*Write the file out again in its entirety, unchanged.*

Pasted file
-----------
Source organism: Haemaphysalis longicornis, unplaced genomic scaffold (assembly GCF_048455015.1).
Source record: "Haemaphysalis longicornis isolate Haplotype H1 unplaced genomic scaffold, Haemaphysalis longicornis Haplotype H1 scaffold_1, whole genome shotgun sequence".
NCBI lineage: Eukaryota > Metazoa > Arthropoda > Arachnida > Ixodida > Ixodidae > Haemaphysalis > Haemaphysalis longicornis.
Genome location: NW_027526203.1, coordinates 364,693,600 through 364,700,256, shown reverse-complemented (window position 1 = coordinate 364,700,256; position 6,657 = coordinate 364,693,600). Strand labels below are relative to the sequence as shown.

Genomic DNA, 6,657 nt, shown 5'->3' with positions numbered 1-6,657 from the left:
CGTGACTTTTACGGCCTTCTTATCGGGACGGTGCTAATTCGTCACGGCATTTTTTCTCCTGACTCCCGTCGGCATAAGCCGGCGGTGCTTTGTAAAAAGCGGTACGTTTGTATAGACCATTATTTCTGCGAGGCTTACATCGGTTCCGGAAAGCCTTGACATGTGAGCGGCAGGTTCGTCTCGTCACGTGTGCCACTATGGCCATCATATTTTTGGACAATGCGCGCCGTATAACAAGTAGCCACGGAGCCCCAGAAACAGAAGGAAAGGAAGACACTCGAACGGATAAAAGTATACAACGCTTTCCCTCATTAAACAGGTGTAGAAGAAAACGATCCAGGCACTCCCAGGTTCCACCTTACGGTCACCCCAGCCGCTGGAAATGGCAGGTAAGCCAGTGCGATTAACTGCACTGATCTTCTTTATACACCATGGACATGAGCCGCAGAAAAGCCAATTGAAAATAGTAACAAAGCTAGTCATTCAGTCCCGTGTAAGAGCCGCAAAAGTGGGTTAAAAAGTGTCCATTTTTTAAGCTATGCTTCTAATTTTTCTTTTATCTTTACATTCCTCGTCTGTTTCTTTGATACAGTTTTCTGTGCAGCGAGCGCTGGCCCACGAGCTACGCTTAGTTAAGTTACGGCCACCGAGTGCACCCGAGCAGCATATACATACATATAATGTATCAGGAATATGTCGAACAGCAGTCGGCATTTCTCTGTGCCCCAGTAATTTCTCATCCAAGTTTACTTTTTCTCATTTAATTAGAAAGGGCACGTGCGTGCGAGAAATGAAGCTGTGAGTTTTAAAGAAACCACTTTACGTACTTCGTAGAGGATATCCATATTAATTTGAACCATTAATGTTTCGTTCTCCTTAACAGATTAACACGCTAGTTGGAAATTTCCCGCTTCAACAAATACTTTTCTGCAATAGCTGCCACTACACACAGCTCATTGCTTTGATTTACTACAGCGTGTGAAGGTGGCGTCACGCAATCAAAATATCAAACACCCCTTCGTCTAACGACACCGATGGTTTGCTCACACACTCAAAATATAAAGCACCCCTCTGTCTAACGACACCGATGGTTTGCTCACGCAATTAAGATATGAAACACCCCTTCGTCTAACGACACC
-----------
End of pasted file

Source organism: Haemaphysalis longicornis, unplaced genomic scaffold (assembly GCF_048455015.1).
Source record: "Haemaphysalis longicornis isolate Haplotype H1 unplaced genomic scaffold, Haemaphysalis longicornis Haplotype H1 scaffold_1, whole genome shotgun sequence".
NCBI lineage: Eukaryota > Metazoa > Arthropoda > Arachnida > Ixodida > Ixodidae > Haemaphysalis > Haemaphysalis longicornis.
Genome location: NW_027526203.1, coordinates 364,693,600 through 364,700,256, shown reverse-complemented (window position 1 = coordinate 364,700,256; position 6,657 = coordinate 364,693,600). Strand labels below are relative to the sequence as shown.

Genomic DNA, 6,657 nt, shown 5'->3' with positions numbered 1-6,657 from the left:
CGTGACTTTTACGGCCTTCTTATCGGGACGGTGCTAATTCGTCACGGCATTTTTTCTCCTGACTCCCGTCGGCATAAGCCGGCGGTGCTTTGTAAAAAGCGGTACGTTTGTATAGACCATTATTTCTGCGAGGCTTACATCGGTTCCGGAAAGCCTTGACATGTGAGCGGCAGGTTCGTCTCGTCACGTGTGCCACTATGGCCATCATATTTTTGGACAATGCGCGCCGTATAACAAGTAGCCACGGAGCCCCAGAAACAGAAGGAAAGGAAGACACTCGAACGGATAAAAGTATACAACGCTTTCCCTCATTAAACAGGTGTAGAAGAAAACGATCCAGGCACTCCCAGGTTCCACCTTACGGTCACCCCAGCCGCTGGAAATGGCAGGTAAGCCAGTGCGATTAACTGCACTGATCTTCTTTATACACCATGGACATGAGCCGCAGAAAAGCCAATTGAAAATAGTAACAAAGCTAGTCATTCAGTCCCGTGTAAGAGCCGCAAAAGTGGGTTAAAAAGTGTCCATTTTTTAAGCTATGCTTCTAATTTTTCTTTTATCTTTACATTCCTCGTCTGTTTCTTTGATACAGTTTTCTGTGCAGCGAGCGCTGGCCCACGAGCTACGCTTAGTTAAGTTACGGCCACCGAGTGCACCCGAGCAGCATATACATACATATAATGTATCAGGAATATGTCGAACAGCAGTCGGCATTTCTCTGTGCCCCAGTAATTTCTCATCCAAGTTTACTTTTTCTCATTTAATTAGAAAGGGCACGTGCGTGCGAGAAATGAAGCTGTGAGTTTTAAAGAAACCACTTTACGTACTTCGTAGAGGATATCCATATTAATTTGAACCATTAATGTTTCGTTCTCCTTAACAGATTAACACGCTAGTTGGAAATTTCCCGCTTCAACAAATACTTTTCTGCAATAGCTGCCACTACACACAGCTCATTGCTTTGATTTACTACAGCGTGTGAAGGTGGCGTCACGCAATCAAAATATCAAACACCCCTTCGTCTAACGACACCGATGGTTTGCTCACACACTCAAAATATAAAGCACCCCTCTGTCTAACGACACCGATGGTTTGCTCACGCAATTAAGATATGAAACACCCCTTCGTCTAACGACACC